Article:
Meaning of retire
Pronunciation: (ri-tīr'), [key]
— v., n. -tired, -tir•ing,
- to withdraw, or go away or apart, to a place of privacy, shelter, or seclusion: He retired to his study.
- to go to bed: He retired at midnight.
- to withdraw from office, business, or active life, usually because of age: to retire at the age of sixty.
- to fall back or retreat in an orderly fashion and according to plan, as from battle, an untenable position, danger, etc.
- to withdraw or remove oneself: After announcing the guests, the butler retired.
- to withdraw from circulation by taking up and paying, as bonds, bills, etc.; redeem.
- to withdraw or lead back (troops, ships, etc.), as from battle or danger; retreat.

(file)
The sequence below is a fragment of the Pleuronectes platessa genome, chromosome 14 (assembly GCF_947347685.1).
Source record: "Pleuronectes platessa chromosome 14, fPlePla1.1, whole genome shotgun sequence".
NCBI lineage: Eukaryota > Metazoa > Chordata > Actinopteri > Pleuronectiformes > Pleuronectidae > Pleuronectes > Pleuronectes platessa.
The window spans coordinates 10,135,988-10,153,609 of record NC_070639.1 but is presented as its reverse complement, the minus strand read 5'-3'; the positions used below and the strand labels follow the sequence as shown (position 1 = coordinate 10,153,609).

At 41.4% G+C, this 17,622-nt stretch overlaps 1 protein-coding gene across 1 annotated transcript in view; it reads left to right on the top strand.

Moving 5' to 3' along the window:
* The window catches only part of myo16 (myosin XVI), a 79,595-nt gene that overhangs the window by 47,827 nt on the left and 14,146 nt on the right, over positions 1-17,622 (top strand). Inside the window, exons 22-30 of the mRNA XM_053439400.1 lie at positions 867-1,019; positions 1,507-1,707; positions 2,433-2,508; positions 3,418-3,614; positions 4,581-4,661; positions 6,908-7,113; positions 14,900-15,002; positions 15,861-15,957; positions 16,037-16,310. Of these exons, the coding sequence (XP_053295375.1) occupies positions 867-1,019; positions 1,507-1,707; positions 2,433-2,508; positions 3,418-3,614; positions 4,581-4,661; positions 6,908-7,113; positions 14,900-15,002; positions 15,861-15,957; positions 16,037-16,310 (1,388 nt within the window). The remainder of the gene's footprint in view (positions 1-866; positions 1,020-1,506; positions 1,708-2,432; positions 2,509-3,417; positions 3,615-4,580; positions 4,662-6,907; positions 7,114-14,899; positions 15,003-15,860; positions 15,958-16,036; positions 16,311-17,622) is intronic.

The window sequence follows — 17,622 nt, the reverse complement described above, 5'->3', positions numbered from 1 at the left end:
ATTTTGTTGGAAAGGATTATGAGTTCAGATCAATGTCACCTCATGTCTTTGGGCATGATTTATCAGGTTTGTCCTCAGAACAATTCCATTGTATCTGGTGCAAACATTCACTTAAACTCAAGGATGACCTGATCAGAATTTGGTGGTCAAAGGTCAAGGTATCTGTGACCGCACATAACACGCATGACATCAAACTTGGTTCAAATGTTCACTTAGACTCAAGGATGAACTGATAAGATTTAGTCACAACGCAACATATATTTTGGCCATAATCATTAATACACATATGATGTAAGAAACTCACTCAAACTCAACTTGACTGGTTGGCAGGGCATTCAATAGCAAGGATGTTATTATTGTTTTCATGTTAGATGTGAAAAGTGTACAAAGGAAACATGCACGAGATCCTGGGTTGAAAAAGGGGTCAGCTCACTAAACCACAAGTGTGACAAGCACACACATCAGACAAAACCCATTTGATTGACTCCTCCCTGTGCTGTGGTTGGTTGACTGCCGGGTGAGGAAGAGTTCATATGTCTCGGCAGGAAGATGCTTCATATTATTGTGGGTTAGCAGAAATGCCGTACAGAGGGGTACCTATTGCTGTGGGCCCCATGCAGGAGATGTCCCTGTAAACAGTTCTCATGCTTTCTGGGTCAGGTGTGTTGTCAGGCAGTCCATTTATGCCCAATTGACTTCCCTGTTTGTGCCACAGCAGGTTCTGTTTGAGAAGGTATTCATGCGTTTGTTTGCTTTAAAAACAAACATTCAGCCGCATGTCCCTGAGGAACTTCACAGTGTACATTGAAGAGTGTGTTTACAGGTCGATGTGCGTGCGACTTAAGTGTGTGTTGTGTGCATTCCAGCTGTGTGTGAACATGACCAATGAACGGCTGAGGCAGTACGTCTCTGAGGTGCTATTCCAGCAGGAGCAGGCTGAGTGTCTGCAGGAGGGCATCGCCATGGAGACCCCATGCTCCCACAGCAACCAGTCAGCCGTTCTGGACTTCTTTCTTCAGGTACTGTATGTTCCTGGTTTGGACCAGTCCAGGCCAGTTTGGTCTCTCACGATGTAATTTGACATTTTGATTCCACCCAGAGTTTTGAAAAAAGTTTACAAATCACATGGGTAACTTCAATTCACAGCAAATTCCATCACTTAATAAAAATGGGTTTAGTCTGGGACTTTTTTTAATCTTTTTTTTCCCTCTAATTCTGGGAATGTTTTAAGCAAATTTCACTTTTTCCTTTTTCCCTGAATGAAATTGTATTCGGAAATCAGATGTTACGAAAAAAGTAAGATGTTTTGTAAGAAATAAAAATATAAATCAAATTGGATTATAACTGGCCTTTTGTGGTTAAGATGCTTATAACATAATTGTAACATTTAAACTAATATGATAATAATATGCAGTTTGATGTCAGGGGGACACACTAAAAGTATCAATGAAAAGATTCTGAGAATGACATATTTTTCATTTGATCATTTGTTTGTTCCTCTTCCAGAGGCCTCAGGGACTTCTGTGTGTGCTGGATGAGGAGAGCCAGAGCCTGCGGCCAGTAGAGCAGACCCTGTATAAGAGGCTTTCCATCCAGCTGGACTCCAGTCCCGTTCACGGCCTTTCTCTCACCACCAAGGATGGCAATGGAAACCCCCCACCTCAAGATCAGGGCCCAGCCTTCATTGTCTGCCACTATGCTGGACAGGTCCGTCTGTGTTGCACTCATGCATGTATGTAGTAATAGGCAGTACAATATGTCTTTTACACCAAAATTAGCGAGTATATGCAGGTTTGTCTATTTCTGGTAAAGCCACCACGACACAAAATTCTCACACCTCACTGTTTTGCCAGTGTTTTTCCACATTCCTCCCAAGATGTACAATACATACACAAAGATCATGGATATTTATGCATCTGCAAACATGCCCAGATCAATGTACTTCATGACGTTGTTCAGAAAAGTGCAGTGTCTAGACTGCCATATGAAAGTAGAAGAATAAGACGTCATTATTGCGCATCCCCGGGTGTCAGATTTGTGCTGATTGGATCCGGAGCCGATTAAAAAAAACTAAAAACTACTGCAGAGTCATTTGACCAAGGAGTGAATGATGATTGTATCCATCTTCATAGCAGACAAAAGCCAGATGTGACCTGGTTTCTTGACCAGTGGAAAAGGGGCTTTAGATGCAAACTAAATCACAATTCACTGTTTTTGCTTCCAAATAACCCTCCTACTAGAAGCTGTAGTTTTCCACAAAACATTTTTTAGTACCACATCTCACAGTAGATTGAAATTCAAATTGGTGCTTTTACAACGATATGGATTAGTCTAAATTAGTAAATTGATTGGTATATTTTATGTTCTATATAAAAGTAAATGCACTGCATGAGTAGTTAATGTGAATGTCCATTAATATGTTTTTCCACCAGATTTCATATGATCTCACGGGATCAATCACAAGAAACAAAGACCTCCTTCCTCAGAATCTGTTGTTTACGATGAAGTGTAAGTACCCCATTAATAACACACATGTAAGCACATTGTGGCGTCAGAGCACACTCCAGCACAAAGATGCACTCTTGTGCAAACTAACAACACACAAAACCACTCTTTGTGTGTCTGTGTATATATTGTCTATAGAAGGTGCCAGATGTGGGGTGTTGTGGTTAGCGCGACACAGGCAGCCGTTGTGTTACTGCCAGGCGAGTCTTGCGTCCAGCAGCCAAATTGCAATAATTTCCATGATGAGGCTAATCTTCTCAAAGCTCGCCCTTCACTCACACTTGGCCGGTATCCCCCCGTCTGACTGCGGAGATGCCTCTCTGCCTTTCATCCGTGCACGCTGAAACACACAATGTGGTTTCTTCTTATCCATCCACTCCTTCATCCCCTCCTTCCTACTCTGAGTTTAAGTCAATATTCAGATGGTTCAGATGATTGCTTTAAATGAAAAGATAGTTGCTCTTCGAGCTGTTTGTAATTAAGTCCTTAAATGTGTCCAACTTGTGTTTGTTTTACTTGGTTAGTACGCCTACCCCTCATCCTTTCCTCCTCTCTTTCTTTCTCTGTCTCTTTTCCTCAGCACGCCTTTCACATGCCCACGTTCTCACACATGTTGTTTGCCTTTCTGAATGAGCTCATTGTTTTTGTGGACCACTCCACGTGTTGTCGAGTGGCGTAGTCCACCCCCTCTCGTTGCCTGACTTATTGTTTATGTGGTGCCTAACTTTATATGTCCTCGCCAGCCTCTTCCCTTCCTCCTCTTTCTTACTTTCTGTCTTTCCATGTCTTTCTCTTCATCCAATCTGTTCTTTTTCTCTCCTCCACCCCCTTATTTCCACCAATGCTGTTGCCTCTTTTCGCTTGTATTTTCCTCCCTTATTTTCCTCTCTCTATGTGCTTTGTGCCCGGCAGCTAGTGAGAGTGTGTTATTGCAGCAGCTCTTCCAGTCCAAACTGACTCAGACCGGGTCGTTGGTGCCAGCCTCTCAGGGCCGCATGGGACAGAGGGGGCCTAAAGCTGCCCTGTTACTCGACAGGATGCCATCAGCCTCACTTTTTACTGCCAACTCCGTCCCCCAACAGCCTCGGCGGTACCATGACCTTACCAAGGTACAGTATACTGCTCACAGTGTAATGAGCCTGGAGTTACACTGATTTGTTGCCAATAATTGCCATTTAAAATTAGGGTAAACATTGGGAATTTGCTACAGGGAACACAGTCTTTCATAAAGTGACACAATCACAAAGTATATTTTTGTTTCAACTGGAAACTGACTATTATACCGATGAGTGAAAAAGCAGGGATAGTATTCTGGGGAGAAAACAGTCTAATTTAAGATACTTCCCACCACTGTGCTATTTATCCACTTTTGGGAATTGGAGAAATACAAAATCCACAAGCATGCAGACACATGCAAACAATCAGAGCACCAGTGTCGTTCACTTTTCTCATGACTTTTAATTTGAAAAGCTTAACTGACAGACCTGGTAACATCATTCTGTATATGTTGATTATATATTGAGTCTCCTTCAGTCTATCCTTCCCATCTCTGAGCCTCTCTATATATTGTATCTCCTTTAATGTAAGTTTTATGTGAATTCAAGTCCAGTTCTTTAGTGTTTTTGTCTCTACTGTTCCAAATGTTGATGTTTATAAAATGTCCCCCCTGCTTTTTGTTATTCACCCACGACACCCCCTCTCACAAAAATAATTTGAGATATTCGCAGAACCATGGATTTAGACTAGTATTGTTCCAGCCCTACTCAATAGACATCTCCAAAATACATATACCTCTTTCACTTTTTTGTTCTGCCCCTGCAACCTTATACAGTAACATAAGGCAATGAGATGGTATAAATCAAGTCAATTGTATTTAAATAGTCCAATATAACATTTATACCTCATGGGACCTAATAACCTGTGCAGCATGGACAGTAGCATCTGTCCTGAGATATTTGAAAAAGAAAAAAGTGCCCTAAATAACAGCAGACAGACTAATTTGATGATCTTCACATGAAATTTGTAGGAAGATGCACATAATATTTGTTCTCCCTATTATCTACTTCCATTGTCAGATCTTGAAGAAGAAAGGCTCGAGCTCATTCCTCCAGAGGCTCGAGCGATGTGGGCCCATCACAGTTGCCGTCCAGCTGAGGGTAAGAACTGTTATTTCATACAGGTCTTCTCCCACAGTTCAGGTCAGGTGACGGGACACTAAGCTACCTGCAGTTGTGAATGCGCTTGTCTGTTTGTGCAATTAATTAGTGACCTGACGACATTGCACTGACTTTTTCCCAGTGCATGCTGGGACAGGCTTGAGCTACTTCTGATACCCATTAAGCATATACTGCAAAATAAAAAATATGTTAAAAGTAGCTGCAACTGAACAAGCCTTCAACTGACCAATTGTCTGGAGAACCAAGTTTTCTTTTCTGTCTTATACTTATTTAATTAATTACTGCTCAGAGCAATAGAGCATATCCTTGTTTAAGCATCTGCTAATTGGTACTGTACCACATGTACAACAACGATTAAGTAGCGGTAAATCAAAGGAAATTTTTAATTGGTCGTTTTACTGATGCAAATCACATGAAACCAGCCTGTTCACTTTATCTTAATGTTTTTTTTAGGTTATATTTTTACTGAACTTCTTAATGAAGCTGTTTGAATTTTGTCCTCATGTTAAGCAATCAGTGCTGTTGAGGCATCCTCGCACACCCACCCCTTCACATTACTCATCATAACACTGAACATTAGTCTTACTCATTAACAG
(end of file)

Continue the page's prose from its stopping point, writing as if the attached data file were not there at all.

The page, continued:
- to remove from active service or the usual field of activity, as an army officer or business executive.
- to withdraw (a machine, ship, etc.) permanently from its normal service, usually for scrapping; take out of use.
- to put out (a batter, side, etc.).
- a place of withdrawal; retreat: a cool retire from summer's heat.
- retirement or withdrawal, as from worldly matters or the company of others.
Pronunciation: (Fr. ru-tē-rā'), [key]
— pl. -ti•rés
- a movement in which the dancer brings one foot to the knee of the supporting leg and then returns it to the fifth position.
- retire (Thesaurus)